GW-scale electrolysis and large industrial demand
The SeaH2Land vision includes a renewable hydrogen production facility of 1 GW by 2030 to be developed by Ørsted. If realised, the electrolyser, which will produce the renewable hydrogen, can convert about 20 % of the current hydrogen consumption in the region to renewable hydrogen.
With 580,000 tonnes per year, the North Sea Port cluster is one of the largest production and demand centres of fossil hydrogen in Europe today. Driven by decarbonisation efforts, industrial demand in the cluster could grow to about 1,000,000 tonnes by 2050, equivalent to roughly 10 GW of electrolysis.
GW electrolyser directly linked to new 2 GW offshore wind farm
Ørsted proposes to connect the GW electrolyser directly to a new 2 GW offshore wind farm in the Dutch North Sea. This will enable the large-scale supply of renewable electricity required for production of renewable hydrogen and fits well with the ambitions of the Dutch authorities for an accelerated offshore wind roll-out in line with increasing electricity demand. The offshore wind farm could be built in one of the zones in the southern part of the Dutch exclusive economic zone that has already been designated for offshore wind development.
Regional infrastructure and hydrogen exchange between big industrial players
The industrial players in the region, united in the Smart Delta Resources (SDR) industry partnership, will continue the dialogue with TSOs for them to develop a regional open-access pipeline network of about 45 km, stretching across the North Sea Port area from Vlissingen-Oost (NL) to Gent (BE).
The GW electrolyser is proposed to link to the envisaged regional pipeline system connecting large-scale consumption and production in the cluster. Yara, in consortium with Ørsted, and Zeeland Refinery have each announced plans for mid-size renewable hydrogen production at their sites, while Dow has been exporting hydrogen to Yara since 2018 through the world’s first conversion of a gas pipeline into hydrogen. The network can be extended further south to ArcelorMittal as a short-term no-regret and further north, underneath the river Scheldt, to Zeeland Refinery, as a crucial link to create a unique regional ecosystem of hydrogen exchange with significant carbon reduction in the manufacturing processes of ammonia, chemicals, and steel and a significant contribution to the European Green Deal.
Moreover, the cluster strategy proposes to extend the 380 kV high-voltage network for the electrification needs of the industry south of the river Scheldt. This would enable GW-sized electrolysis and offshore wind landing zones on both sides of the river, turning the cluster into a true energy hub.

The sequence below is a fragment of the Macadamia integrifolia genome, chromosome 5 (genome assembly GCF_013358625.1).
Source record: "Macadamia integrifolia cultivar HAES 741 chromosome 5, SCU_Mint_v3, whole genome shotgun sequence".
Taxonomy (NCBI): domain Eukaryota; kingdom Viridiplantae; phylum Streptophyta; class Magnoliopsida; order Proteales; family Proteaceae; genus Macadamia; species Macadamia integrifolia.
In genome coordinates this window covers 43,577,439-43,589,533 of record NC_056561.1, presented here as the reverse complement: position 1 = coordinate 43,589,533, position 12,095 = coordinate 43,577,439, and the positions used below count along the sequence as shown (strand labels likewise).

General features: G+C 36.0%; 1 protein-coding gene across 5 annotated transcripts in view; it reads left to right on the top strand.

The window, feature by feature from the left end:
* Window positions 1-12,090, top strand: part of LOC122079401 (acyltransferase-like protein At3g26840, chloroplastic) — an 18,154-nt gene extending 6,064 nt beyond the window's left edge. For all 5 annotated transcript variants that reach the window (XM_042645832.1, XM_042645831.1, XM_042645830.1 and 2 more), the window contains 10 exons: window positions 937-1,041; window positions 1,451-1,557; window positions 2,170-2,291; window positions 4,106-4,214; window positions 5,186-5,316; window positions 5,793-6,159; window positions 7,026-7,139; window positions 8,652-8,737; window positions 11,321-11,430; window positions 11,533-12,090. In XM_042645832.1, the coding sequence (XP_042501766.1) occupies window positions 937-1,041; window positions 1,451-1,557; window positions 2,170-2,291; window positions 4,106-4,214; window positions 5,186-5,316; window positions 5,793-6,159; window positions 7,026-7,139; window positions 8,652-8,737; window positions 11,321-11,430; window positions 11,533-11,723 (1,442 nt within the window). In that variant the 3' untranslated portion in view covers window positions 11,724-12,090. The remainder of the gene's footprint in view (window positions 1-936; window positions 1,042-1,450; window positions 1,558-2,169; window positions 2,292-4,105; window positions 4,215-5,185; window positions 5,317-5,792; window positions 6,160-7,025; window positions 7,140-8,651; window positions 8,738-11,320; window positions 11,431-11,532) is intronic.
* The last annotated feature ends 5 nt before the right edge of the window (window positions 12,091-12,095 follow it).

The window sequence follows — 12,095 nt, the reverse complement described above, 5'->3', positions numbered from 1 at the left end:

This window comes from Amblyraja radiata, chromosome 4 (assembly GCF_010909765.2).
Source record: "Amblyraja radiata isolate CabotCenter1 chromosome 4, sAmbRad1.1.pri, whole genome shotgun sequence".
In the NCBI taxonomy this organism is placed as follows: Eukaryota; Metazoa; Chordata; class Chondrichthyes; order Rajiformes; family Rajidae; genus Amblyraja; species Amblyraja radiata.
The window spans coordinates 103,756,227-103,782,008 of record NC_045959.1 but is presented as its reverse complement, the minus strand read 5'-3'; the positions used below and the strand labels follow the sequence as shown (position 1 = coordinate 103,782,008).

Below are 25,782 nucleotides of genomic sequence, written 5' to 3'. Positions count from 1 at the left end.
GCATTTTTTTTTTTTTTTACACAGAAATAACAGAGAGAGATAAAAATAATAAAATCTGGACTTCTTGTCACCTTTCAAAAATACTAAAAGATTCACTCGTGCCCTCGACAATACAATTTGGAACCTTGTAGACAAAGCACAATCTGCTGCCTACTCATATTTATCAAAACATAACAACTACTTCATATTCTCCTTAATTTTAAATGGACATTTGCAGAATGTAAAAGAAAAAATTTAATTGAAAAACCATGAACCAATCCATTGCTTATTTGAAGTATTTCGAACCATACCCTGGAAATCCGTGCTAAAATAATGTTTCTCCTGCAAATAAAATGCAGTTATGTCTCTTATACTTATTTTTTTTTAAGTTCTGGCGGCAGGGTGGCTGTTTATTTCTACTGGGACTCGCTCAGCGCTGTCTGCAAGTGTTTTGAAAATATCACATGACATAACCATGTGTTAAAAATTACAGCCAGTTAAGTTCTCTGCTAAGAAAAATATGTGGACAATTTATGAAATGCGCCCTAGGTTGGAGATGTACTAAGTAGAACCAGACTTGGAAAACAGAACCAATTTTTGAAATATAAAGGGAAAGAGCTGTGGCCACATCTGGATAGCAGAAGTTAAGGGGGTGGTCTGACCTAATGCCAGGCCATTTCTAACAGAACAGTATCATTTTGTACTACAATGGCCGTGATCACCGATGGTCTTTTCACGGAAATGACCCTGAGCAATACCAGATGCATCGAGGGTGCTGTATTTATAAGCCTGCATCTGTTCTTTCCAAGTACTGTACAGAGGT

Phased build-out of electrolyser capacity
Subject to a regulatory framework being in place, the regional network will unlock the first phase of SeaH2Land, which comprises 500 MW of electrolyser capacity. The second phase of SeaH2Land which scales the electrolyser capacity to 1 GW will require the possibility to connect to a national hydrogen backbone, providing additional flexibility and storage. Several locations north and south of the river Scheldt have been identified for GW-scale electrolysis. In the meantime, several projects are being developed in the region on the sites of industrial players, such as Zeeland Refinery’s envisaged 150 MW electrolyser, which are also to be connected to the network.
Dialogue with regulatory authorities
The partnership will now move forward and engage in dialogue with the regulatory authorities on the framework and policies needed to support the development of renewable hydrogen linked to large-scale offshore wind, the regional infrastructure, and conduct a full feasibility study of the project. This ambition fits well with the Hydrogen Delta Programme for the region, developed by Smart Delta Resources – the association of industrial companies in the region – and supported by the Provinces of Zeeland and Oost-Vlaanderen.
Roles between partners
If realised as envisaged, Ørsted – the world leader in offshore wind – will develop the offshore wind farm and electrolyser. North Sea Port – the port stretching from Zeeland (NL) into Flanders (BE) – and Smart Delta Resources will take the lead in developing the regional infrastructure in close collaboration with the TSOs, supported by the provinces of Zeeland and Oost-Vlaanderen. The biggest industrial companies in the region, ArcelorMittal – the world’s largest steel producer outside China, Yara – the world’s leading ammonia producer, Dow – one of the biggest material science companies in the world, and Zeeland Refinery – owned by leading oil and gas companies and a co-supplier of low-carbon hydrogen to the network - will continue to take part in the hydrogen exchange in the industrial cluster. The industrial demand in the region will provide the offtake of renewable hydrogen when the right framework conditions and economics are in place.